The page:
Iain Dale: All Talk with Gyles Brandreth

Iain Dale’s Wednesday broadcast featured Gyles Brandreth’s mellifluously plummy tones navigating his way from pornography to Maureen Lipman, from dad jokes to serial killers, and almost everything in between.

Brandreth is the ideal dinner party guest

For folks like me, for whom small talk is the work of the Devil, Brandreth is the ideal dinner party guest: funny, friendly, seemingly genuinely interested in the world and the people around him, and able to keep the chat going. As such, he must be an interviewer’s ‘go to’ dream as well: little chance of dead air or rabid disagreements from this Grand Homme of the light entertainment circuit.

Much of Brandreth’s appeal seems to lie in the fact that he both knows and trades on the fact that he is something of a privileged ponce, but one who usually manages to reign himself in ‘just’ before ever taking himself too seriously. It is a persona that seems heightened rather than artificial, and one which has seen him bounce from celebrity jumper-whore to MP to ubiquitous media panellist to avuncular know-it-all with idiosyncratic charm.

It is this unique career patchwork which helps Brandreth regale his listeners much in the style of the raconteurs of old; and in an age where ignorance is a badge of honour, and learning seen as an unnecessary encumbrance, his delight in sharing information is both infectious and reassuring. And, you know, fundamentally, it’s just NICE to listen to someone who respects knowledge. Particularly someone who tries to wears it (relatively) lightly and who relishes fusing the low-brow with the high.

Brandreth moves from dropped royal names to emotional self-help with skill, making stops - which may or may have been scheduled - at Mental Health Parkway, Memory Lane Circus and terminating at Positive Mental Attitude Central. But it was when talking about the Edinburgh Fringe and how that glorious crucible of creative insanity revitalised him post-Parliament that he really hit the spot for this most bereft of Fringers. Without sentiment or saccharin, Brandreth conjured up all of the many reasons why we come back to play under the shadows of Arthur’s Seat year after year: the weirdnesses and wildness, the camaraderie, the kindnesses, the support, the invention, and above all... the sheer, bloody, wonderful artistic democracy that can see a household name such as Brandreth perform next to all the bright-eyed emerging acts just starting to dip their toes in the professional water.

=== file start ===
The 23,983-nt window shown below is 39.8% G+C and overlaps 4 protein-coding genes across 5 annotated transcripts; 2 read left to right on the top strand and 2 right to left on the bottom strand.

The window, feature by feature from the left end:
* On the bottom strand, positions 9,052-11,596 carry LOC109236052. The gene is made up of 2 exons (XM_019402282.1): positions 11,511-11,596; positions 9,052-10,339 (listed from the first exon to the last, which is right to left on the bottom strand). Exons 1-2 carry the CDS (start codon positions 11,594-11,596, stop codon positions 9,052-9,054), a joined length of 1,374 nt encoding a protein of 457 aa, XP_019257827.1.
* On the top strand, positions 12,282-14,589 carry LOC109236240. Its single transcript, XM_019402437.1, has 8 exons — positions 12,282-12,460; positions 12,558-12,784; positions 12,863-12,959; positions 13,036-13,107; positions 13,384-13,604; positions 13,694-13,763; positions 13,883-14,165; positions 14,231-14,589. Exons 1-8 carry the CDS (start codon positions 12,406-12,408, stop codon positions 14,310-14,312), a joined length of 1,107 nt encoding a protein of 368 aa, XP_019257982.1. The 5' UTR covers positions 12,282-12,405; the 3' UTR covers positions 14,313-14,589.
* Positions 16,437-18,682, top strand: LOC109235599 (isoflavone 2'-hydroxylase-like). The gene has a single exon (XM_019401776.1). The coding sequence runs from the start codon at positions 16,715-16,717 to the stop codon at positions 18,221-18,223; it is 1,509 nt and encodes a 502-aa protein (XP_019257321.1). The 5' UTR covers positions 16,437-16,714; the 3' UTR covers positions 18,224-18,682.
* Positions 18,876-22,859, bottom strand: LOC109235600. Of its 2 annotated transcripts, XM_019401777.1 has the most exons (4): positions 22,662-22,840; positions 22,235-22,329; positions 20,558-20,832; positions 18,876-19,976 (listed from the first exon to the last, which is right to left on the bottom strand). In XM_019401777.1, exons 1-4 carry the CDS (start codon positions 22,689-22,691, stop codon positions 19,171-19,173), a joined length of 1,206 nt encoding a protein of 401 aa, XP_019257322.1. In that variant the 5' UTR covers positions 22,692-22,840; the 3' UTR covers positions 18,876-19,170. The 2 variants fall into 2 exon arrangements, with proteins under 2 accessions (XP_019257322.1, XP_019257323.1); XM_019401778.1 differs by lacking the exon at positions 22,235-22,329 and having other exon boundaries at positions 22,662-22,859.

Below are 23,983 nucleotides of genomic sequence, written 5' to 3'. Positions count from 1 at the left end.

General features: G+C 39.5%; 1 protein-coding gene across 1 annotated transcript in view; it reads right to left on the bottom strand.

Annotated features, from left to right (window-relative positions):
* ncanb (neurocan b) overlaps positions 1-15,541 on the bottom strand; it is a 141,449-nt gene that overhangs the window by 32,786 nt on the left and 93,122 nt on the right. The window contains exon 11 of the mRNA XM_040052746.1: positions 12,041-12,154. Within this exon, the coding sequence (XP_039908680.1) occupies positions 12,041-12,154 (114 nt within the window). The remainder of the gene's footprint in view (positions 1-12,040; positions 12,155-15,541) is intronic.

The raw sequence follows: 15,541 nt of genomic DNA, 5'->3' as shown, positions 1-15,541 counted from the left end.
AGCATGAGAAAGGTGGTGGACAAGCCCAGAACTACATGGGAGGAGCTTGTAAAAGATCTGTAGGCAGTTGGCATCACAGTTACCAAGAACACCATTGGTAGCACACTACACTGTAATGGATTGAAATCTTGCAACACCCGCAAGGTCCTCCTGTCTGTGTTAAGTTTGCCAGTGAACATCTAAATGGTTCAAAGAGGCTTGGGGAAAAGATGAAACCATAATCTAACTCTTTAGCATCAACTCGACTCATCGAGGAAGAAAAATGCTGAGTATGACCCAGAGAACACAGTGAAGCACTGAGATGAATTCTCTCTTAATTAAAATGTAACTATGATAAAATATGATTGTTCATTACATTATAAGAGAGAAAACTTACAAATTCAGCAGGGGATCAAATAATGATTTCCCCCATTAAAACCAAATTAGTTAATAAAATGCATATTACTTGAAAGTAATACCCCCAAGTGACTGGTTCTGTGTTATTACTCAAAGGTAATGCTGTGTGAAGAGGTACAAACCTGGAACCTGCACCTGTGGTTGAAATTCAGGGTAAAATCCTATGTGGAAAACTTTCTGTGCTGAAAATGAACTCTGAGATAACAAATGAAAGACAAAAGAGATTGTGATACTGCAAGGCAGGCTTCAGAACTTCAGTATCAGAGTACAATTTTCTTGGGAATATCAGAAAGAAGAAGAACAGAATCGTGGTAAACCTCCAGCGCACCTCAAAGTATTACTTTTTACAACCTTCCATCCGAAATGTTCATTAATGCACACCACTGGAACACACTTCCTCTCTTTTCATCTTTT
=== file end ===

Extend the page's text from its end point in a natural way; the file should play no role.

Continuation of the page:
Reviews by Rebecca Vines

Pump House Theatre

The Strange Case of Dr Jekyll and Mr Hyde

★★★★
A Company 6 Scots

I Am Gavrilo Princip

★★★★
London, England

Iain Dale: All Talk with Alastair Campbell

★★★★
The Space UK

Five Lock Down

★★★

Since you’re here…

… we have a small favour to ask. We don't want your money to support a hack's bar bill at Abattoir, but if you have a pound or two spare, we really encourage you to support a good cause. If this review has either helped you discover a gem or avoid a turkey, consider doing some good that will really make a difference.

You can donate to the charity of your choice, but if you're looking for inspiration, there are three charities we really like.

Mama Biashara
Kate Copstick’s charity, Mama Biashara, works with the poorest and most marginalised people in Kenya. They give grants to set up small, sustainable businesses that bring financial independence and security. That five quid you spend on a large glass of House White? They can save someone’s life with that. And the money for a pair of Air Jordans? Will take four women and their fifteen children away from a man who is raping them and into a new life with a moneymaking business for Mum and happiness for the kids.
Donate to Mama Biashara now

Theatre MAD
The Make A Difference Trust fights HIV & AIDS one stage at a time. Their UK and International grant-making strategy is based on five criteria that raise awareness, educate, and provide care and support for the most vulnerable in society. A host of fundraising events, including Bucket Collections, Late Night Cabarets, West End Eurovision, West End Bares and A West End Christmas continue to raise funds for projects both in the UK and Sub-Saharan Africa.
Donate to Theatre MAD now

Acting For Others
Acting for Others provides financial and emotional support to all theatre workers in times of need through the 14 member charities. During the COVID-19 crisis Acting for Others have raised over £600,000 to support theatre workers affected by the pandemic.
Donate to Acting For Others now

The Blurb

Award-winning LBC radio presenter, CNN political commentator and For the Many podcast host Iain Dale brings his acclaimed, incisive insight on current affairs to conversations with leading figures from politics and broadcasting.

This episode is from a literary dinner held at The Savoy in April 2002 to mark the fifth anniversary of Politico’s.

Margaret Thatcher was the guest of honour, Gyles Brandreth was master of ceremonies and there were speeches by Iain Dale, Sir John Nott, Sir Bernard Ingham and Professor Peter Hennessy.

Most Popular See More

Life of Pi

From £19.00

More Info

Find Tickets

Mamma Mia!

From £31.00

More Info

Find Tickets

The Phantom of the Opera

From £31.00

More Info

Find Tickets

The Lion King

From £36.00

More Info

Find Tickets

Witness for the Prosecution

From £19.00

More Info

Find Tickets

Joseph and the Amazing Technicolor Dreamcoat

From £13.00

More Info

Find Tickets